Sun, May 07, 2006 - Page 8 News List

KMT's strife bubbles to the surface

By Chin Heng-wei 金恆煒

Last month, former Chinese Nationalist Party (KMT) chairman Lien Chan (連戰) traveled to Beijing to attend an economic forum between the KMT and the Chinese Communist Party (CCP). With the exception of KMT Chairman Ma Ying-jeou (馬英九), the party rank and file all seemed supportive of Lien's second "business" trip to China, and four KMT vice chairmen traveled with him.

To show her support for Lien, KMT Vice Chairwoman Lin Cheng-chi (林澄枝) decided to resign from her post after her return to Taiwan, and Legislative Speaker Wang Jin-pyng (王金平) did more than just see Lien off and pick him up at the airport. In contrast, Ma's decision to neither see Lien off or greet him upon his return displeased Lien's supporters, and Lien is also said to have complained.

Although everyone is aware that Lien and Ma do not get along well, the incident has made the rift between the duo public. Lien said that he was rather surprised when Ma did not show up at the airport when he returned. Lien's closest aides, therefore, berated Ma, for he had made the outside world aware of the bad blood between the two.

In all honesty, according to KMT tradition, the party chairman is the one who should to be sent off and greeted, not someone who has already stepped down. Considering the power structure within the KMT, Ma's unwillingness to see Lien off or welcome him on return is hardly surprising. The question is: Why was Lien surprised? It is evident that Lien does not want to play second fiddle to Ma. After receiving a pat on the head from Chinese President Hu Jintao (胡錦濤), Lien considers himself to be the second most important political figure on both sides of the Taiwan Strait.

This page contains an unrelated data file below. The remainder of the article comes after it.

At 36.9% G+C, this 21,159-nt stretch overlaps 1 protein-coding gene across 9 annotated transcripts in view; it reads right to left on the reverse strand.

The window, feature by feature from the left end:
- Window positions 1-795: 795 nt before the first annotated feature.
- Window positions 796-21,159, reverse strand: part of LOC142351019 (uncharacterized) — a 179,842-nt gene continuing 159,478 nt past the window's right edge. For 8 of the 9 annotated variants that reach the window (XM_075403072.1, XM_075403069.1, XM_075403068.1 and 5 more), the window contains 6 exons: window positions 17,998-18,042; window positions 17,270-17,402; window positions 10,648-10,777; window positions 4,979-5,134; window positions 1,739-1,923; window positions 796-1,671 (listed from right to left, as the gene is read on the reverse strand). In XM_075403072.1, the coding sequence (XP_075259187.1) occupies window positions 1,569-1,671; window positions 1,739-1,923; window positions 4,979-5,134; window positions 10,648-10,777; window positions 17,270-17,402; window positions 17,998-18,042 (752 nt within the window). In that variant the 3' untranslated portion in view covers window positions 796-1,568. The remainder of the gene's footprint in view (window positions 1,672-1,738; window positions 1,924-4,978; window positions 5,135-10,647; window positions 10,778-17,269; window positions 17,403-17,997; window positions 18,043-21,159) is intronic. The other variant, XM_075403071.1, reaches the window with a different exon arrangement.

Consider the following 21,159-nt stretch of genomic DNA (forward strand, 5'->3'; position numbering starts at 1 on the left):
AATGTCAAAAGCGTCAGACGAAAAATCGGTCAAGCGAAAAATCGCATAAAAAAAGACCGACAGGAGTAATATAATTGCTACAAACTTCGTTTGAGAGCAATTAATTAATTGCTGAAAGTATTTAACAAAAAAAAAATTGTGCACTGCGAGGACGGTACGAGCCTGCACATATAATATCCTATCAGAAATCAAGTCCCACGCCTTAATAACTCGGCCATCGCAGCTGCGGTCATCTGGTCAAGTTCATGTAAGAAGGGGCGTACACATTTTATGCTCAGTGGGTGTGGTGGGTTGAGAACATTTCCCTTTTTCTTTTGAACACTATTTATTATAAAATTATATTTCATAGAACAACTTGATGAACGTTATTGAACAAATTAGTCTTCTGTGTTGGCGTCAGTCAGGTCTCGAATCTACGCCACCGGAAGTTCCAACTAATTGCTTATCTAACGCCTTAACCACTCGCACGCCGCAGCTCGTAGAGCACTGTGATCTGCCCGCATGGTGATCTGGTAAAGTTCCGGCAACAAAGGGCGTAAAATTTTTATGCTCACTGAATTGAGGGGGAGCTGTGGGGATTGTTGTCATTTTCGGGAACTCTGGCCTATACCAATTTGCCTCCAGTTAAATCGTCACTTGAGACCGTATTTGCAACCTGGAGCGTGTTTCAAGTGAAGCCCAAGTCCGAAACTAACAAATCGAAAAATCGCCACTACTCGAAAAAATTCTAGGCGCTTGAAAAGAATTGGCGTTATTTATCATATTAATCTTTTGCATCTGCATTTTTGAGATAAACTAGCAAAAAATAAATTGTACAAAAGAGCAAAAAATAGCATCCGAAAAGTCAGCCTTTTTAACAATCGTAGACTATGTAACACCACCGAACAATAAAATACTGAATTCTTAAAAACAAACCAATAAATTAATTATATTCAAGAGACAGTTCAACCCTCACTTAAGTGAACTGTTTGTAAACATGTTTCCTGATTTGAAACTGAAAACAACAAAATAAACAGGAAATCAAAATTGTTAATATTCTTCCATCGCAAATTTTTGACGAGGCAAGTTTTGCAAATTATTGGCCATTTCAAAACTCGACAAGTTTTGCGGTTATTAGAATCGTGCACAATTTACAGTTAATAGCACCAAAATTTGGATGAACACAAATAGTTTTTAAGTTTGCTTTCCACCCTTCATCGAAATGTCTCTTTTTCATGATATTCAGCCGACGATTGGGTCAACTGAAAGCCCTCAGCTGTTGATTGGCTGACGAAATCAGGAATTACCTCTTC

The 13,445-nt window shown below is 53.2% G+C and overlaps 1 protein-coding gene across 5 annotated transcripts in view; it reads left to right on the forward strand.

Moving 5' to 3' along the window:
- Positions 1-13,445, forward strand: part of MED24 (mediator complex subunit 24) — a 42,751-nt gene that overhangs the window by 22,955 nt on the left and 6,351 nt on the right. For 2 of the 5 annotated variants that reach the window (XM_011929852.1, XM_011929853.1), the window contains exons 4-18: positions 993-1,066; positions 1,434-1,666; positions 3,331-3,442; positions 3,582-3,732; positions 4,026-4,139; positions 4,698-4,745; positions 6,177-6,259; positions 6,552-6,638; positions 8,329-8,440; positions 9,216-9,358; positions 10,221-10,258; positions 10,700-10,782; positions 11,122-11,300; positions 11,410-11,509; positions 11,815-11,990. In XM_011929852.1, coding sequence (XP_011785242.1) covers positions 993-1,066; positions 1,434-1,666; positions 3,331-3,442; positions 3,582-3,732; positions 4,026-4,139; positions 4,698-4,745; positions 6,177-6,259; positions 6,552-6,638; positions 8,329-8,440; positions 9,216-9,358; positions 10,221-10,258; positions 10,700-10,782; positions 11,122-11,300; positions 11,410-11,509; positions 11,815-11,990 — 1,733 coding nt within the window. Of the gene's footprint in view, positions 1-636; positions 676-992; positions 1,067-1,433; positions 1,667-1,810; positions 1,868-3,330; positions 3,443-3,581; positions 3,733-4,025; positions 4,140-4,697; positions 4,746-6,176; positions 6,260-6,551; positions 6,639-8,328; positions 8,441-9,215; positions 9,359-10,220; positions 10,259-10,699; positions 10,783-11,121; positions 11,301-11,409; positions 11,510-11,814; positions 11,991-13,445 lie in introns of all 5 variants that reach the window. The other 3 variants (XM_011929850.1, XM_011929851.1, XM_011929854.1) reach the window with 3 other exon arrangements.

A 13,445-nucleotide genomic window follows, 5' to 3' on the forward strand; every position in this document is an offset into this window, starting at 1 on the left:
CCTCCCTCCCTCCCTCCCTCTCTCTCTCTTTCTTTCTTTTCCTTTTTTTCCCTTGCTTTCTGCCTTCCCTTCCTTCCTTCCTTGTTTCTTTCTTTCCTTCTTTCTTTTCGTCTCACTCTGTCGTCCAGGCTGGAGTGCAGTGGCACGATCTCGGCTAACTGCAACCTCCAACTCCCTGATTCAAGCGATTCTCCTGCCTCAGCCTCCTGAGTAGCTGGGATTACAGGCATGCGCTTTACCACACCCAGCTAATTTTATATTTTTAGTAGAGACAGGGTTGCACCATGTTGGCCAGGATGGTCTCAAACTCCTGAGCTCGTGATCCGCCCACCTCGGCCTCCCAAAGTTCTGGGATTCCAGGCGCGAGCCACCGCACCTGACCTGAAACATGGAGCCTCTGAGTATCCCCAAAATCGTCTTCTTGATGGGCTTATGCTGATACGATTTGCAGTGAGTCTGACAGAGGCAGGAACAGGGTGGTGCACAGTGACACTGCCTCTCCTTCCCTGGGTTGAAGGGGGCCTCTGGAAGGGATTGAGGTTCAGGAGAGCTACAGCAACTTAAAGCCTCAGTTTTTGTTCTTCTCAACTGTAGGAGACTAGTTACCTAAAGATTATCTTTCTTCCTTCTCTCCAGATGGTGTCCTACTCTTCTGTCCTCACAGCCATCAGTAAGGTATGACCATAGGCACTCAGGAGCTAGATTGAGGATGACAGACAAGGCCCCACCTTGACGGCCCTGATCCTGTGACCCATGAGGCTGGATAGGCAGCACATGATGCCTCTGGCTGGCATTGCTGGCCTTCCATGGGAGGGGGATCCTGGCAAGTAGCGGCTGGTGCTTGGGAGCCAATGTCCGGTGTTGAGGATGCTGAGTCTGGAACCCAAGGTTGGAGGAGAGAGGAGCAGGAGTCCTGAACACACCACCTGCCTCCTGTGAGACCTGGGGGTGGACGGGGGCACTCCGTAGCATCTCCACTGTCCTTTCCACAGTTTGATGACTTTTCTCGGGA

Lien has held a grudge against Ma ever since he stepped down as KMT chairman. Recently he has said that "many things remain unsaid" and he must feel that Ma has given him a raw deal. The pan-green camp's criticism of the KMT-CCP economic forum was understandable.

However, Taipei mayor hopeful and Ma's "chosen" successor, former Taipei deputy mayor Yeh Chin-chuan (葉金川) has openly criticized two trade concessions in the medical field reached at the Lien-Hu meeting, a direct slap in the face for Lien. Perhaps Lien may not care what someone like Yeh, a man without power and position, said, but he will certainly blame it on Ma. The question is: If Ma had showed respect for Lien, would Yeh have dared put Lien down like that?

With Ma's popularity soaring, the only thing that can keep Ma in check is an alliance between Lien and Wang. When KMT Legislator John Chiang (蔣孝嚴), who briefly contemplated running for Taipei mayor, discovered that the party leadership was supporting a certain candidate, he turned to Lien and Wang for help. The attempt by KMT legislators to amend the Constitution may have been initiated by Hsu Shu-po (許舒博), but it is clearly supported by Lien and People First Party Chariman James Soong (宋楚瑜). It is also worth noting that although Ma is determined to back Yeh's bid for the year-end Taipei mayoral race, Lien's son Lien Sheng-wen (連勝文) has openly voiced his support for Hau Lung-bin (郝龍斌), a former head of the Environmental Protection Administration. The rift between Lien and Wang on the one hand and Ma on the other can no longer be kept under cover.

A new wave of conflict between the mainstream and non-mainstream factions of the KMT has begun, and the battle will be decided on the issues of constitutional amendments and the KMT's primary for Taipei mayoral nominee.

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